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US Condemns Russia's Massive Strikes Across Ukraine


Investigators work near the bodies of local residents killed by shrapnel during Russia's missile attack in Zaporizhzhia, Ukraine, Dec. 5, 2022.
Investigators work near the bodies of local residents killed by shrapnel during Russia's missile attack in Zaporizhzhia, Ukraine, Dec. 5, 2022.

The White House condemned the latest Russian strikes against Ukraine, saying they are a reminder of Russian President Vladimir Putin's brutality.

U.S. Secretary of Defense Lloyd Austin and his Ukrainian counterpart, Oleksii Reznikov, condemned Russia's brutal air attacks on Ukraine's civilian infrastructure. Austin also expressed the United States' unwavering "commitment to support Ukraine's ability to counter Russia's war of aggression," a Pentagon statement said.

Austin again emphasized air defense as a top priority for U.S. security assistance efforts, as demonstrated by commitments to provide Ukraine with additional munitions for U.S.-provided NASAMS — advanced surface-to-air missile systems — as well as capabilities to counter unmanned aerial systems.

In his nightly video address, Ukrainian President Volodymyr Zelenskyy said four people were killed in Russia's massive strikes Monday.

"Only dismantling Russia's terrorist capabilities, liberating our entire land, and bringing the murderers to justice can ensure peace," he said.

Early Monday, Ukrainian officials reported heavy Russian missile strikes across the country. Air raid sirens blared, urging civilians to seek shelter.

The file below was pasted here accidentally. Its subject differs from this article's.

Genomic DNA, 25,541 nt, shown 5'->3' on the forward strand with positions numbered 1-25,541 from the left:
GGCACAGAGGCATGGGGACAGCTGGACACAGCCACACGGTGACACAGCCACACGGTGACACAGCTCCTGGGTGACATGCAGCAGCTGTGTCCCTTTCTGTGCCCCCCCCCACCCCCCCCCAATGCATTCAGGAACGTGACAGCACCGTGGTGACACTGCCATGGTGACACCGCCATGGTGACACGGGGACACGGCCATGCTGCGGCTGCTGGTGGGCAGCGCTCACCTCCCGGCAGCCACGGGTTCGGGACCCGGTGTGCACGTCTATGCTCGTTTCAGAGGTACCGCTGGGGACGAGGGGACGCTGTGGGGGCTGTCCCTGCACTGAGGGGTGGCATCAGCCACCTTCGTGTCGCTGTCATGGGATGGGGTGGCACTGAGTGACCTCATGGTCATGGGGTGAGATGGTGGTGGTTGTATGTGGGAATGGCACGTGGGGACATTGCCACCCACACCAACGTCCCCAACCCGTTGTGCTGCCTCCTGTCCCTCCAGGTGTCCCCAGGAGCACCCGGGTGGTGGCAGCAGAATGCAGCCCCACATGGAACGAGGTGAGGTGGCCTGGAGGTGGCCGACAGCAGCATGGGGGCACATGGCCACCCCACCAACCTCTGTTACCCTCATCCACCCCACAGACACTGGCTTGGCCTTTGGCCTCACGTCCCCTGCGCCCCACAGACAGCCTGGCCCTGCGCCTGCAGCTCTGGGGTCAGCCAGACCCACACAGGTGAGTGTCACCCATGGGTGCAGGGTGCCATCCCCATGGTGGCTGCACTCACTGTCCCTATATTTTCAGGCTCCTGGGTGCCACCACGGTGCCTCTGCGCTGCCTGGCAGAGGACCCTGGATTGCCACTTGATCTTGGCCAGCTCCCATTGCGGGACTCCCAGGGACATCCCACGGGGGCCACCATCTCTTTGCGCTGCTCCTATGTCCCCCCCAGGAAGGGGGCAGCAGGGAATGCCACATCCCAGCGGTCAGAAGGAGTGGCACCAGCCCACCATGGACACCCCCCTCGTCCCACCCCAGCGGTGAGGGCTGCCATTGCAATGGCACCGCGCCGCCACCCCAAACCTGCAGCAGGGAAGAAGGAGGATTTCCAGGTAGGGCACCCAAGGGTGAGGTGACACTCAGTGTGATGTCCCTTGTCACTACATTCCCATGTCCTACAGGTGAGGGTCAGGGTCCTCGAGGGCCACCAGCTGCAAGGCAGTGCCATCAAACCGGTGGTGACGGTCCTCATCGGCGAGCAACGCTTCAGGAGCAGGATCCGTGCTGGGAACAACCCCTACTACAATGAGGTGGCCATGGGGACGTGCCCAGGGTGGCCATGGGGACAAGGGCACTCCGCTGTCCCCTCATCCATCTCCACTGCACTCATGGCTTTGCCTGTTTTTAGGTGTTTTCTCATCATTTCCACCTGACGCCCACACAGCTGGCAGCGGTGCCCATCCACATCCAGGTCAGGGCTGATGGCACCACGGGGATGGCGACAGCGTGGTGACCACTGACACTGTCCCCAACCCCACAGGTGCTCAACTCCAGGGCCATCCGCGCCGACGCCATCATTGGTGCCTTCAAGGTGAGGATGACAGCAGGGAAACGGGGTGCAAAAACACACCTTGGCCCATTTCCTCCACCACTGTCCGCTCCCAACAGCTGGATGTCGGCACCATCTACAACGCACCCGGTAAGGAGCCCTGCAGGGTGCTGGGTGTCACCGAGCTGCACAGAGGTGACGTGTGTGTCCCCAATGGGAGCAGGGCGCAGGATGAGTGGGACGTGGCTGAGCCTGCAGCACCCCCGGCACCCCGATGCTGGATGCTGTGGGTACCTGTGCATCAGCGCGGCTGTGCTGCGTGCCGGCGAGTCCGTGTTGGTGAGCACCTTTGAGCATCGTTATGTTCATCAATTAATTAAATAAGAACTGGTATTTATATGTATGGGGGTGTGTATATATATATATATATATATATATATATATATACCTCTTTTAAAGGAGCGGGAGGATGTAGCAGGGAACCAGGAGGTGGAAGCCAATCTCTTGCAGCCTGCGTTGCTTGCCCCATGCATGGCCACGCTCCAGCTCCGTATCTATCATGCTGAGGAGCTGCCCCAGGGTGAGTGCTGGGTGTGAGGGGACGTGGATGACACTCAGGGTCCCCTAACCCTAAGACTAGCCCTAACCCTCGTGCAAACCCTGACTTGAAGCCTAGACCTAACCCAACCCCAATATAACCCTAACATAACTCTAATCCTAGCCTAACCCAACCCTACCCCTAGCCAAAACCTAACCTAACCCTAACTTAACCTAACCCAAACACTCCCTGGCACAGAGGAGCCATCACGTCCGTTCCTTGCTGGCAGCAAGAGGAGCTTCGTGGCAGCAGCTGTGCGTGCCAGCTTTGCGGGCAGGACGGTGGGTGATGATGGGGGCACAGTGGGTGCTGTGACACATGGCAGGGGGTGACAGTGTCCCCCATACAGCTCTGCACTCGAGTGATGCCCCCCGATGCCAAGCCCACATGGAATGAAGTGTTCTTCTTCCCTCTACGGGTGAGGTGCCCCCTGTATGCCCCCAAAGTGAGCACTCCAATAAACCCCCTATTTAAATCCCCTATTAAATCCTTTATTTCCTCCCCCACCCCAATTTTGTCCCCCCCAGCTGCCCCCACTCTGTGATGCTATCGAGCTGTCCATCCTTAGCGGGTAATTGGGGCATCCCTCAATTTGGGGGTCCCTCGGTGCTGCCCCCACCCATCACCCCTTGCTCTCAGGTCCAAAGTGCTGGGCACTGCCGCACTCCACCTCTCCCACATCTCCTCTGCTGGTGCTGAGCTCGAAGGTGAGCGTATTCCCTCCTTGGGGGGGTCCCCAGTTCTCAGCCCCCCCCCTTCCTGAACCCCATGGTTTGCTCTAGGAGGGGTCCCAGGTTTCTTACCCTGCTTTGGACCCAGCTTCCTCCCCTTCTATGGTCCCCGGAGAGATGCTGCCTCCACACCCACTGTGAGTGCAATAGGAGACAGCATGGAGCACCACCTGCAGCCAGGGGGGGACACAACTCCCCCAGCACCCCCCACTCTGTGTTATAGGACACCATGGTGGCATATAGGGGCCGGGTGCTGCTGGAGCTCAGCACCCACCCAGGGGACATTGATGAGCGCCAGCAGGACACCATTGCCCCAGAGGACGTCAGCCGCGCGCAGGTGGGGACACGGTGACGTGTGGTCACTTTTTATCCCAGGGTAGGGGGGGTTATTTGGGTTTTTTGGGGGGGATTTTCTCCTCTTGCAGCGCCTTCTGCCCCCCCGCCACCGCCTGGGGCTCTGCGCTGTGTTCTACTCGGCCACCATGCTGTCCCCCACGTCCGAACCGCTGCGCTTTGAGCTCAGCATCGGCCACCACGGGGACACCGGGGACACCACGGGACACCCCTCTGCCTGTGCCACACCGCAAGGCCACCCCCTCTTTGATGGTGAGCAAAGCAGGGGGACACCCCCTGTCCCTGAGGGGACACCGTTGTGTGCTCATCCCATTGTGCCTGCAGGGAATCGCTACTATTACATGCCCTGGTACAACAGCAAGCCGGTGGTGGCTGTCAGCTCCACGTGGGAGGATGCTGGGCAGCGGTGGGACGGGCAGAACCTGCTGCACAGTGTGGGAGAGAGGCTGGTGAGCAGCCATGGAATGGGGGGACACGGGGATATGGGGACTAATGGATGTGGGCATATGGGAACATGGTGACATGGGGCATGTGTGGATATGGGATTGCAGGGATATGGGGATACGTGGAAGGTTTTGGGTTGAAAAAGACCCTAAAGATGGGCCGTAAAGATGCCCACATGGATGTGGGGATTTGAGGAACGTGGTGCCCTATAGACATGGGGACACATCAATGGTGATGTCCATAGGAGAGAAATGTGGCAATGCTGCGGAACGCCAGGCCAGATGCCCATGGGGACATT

The massive missile attacks on homes, buildings and power infrastructure, which Ukrainian authorities had been anticipating, underscore Russia's strategy to leave Ukraine without energy, heat and water in the dead of winter.

State grid operator Ukrenergo confirmed that Russia had hit energy infrastructure facilities, leading to emergency power outages in Ukraine.

However, the nationwide power system remains functioning and intact, Ukrainian Prime Minister Denys Shmyhal said.

Ukrainian media reported explosions in several areas south of Kyiv, including Cherkasy, Kryvyi Rih and the Black Sea port of Odesa, where the water company said power was out to pumping stations, leaving the city without water.

"The enemy is again attacking the territory of Ukraine with missiles!" Kyrylo Tymoshenko, deputy head of the Ukrainian president's office, wrote on Telegram.

Tymoshenko said two people were killed and three others were injured, including a 22-month-old child, in the village of Novosofiyivka in the southern Zaporizhzhia region.

U.S. Secretary of State Antony Blinken accused Russia of "trying to weaponize winter" and undermine the morale of the Ukrainian people with its barrage of airstrikes in recent weeks targeting Ukrainian power and water supplies.

"This is indeed barbaric," he said on CNN's "State of the Union" Sunday.

Ukrainian air force spokesman Yuriy Ihnat said land-based missiles were launched from southern Russia and shipborne missiles from the Caspian and Black seas. Russian strategic bombers also launched missiles, he said.

Meanwhile, Moscow said Monday that Ukrainian drones had attacked two air bases deep inside Russia, hundreds of miles from the front lines.